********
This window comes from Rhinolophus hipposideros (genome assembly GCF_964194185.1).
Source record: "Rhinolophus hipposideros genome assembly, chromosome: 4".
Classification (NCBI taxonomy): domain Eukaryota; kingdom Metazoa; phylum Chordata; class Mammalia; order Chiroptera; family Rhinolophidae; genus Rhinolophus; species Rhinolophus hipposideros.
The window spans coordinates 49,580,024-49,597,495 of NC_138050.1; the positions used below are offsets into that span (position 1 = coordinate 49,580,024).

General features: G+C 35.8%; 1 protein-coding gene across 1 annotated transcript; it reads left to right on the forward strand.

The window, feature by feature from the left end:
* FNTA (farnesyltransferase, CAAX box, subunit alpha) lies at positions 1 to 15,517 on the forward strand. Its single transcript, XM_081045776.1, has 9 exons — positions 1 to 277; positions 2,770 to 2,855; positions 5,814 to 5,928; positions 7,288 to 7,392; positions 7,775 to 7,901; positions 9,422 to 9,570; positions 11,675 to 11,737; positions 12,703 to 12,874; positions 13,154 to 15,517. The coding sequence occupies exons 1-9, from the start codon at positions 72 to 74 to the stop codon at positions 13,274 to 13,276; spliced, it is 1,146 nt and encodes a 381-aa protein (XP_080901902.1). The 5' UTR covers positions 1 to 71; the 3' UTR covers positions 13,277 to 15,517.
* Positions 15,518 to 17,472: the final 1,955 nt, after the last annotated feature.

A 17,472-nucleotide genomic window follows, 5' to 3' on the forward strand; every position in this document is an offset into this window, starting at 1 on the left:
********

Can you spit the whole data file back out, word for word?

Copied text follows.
This window comes from Rhinolophus hipposideros (genome assembly GCF_964194185.1).
Source record: "Rhinolophus hipposideros genome assembly, chromosome: 4".
Classification (NCBI taxonomy): domain Eukaryota; kingdom Metazoa; phylum Chordata; class Mammalia; order Chiroptera; family Rhinolophidae; genus Rhinolophus; species Rhinolophus hipposideros.
The window spans coordinates 49,580,024-49,597,495 of NC_138050.1; the positions used below are offsets into that span (position 1 = coordinate 49,580,024).

General features: G+C 35.8%; 1 protein-coding gene across 1 annotated transcript; it reads left to right on the forward strand.

The window, feature by feature from the left end:
* FNTA (farnesyltransferase, CAAX box, subunit alpha) lies at positions 1 to 15,517 on the forward strand. Its single transcript, XM_081045776.1, has 9 exons — positions 1 to 277; positions 2,770 to 2,855; positions 5,814 to 5,928; positions 7,288 to 7,392; positions 7,775 to 7,901; positions 9,422 to 9,570; positions 11,675 to 11,737; positions 12,703 to 12,874; positions 13,154 to 15,517. The coding sequence occupies exons 1-9, from the start codon at positions 72 to 74 to the stop codon at positions 13,274 to 13,276; spliced, it is 1,146 nt and encodes a 381-aa protein (XP_080901902.1). The 5' UTR covers positions 1 to 71; the 3' UTR covers positions 13,277 to 15,517.
* Positions 15,518 to 17,472: the final 1,955 nt, after the last annotated feature.

A 17,472-nucleotide genomic window follows, 5' to 3' on the forward strand; every position in this document is an offset into this window, starting at 1 on the left: